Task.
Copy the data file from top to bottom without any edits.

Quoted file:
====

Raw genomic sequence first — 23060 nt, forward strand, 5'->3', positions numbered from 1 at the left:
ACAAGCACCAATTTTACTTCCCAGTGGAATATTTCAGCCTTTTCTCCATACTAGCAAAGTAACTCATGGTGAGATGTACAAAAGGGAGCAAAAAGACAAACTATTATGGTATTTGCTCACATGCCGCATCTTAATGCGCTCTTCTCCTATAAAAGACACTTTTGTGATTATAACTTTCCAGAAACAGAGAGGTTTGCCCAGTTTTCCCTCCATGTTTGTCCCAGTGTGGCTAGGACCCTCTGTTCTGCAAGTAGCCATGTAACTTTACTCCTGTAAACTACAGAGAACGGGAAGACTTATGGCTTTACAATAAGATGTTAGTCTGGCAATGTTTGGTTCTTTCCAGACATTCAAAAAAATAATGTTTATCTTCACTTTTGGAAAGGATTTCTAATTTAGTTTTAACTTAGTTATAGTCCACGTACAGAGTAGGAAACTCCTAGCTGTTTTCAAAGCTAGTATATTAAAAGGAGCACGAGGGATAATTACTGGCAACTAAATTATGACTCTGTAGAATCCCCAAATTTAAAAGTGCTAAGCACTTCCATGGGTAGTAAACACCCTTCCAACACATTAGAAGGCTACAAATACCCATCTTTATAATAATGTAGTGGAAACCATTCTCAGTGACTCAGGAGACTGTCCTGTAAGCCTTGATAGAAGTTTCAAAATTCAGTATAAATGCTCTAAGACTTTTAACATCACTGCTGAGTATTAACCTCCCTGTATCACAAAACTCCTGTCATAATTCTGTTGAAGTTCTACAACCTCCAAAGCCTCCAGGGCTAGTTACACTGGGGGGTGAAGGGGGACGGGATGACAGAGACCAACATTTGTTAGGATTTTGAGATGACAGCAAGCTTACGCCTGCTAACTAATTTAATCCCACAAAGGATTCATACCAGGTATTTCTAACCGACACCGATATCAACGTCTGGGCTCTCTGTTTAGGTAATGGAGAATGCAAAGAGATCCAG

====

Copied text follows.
Raw genomic sequence first — 23060 nt, forward strand, 5'->3', positions numbered from 1 at the left:
ACAAGCACCAATTTTACTTCCCAGTGGAATATTTCAGCCTTTTCTCCATACTAGCAAAGTAACTCATGGTGAGATGTACAAAAGGGAGCAAAAAGACAAACTATTATGGTATTTGCTCACATGCCGCATCTTAATGCGCTCTTCTCCTATAAAAGACACTTTTGTGATTATAACTTTCCAGAAACAGAGAGGTTTGCCCAGTTTTCCCTCCATGTTTGTCCCAGTGTGGCTAGGACCCTCTGTTCTGCAAGTAGCCATGTAACTTTACTCCTGTAAACTACAGAGAACGGGAAGACTTATGGCTTTACAATAAGATGTTAGTCTGGCAATGTTTGGTTCTTTCCAGACATTCAAAAAAATAATGTTTATCTTCACTTTTGGAAAGGATTTCTAATTTAGTTTTAACTTAGTTATAGTCCACGTACAGAGTAGGAAACTCCTAGCTGTTTTCAAAGCTAGTATATTAAAAGGAGCACGAGGGATAATTACTGGCAACTAAATTATGACTCTGTAGAATCCCCAAATTTAAAAGTGCTAAGCACTTCCATGGGTAGTAAACACCCTTCCAACACATTAGAAGGCTACAAATACCCATCTTTATAATAATGTAGTGGAAACCATTCTCAGTGACTCAGGAGACTGTCCTGTAAGCCTTGATAGAAGTTTCAAAATTCAGTATAAATGCTCTAAGACTTTTAACATCACTGCTGAGTATTAACCTCCCTGTATCACAAAACTCCTGTCATAATTCTGTTGAAGTTCTACAACCTCCAAAGCCTCCAGGGCTAGTTACACTGGGGGGTGAAGGGGGACGGGATGACAGAGACCAACATTTGTTAGGATTTTGAGATGACAGCAAGCTTACGCCTGCTAACTAATTTAATCCCACAAAGGATTCATACCAGGTATTTCTAACCGACACCGATATCAACGTCTGGGCTCTCTGTTTAGGTAATGGAGAATGCAAAGAGATCCAG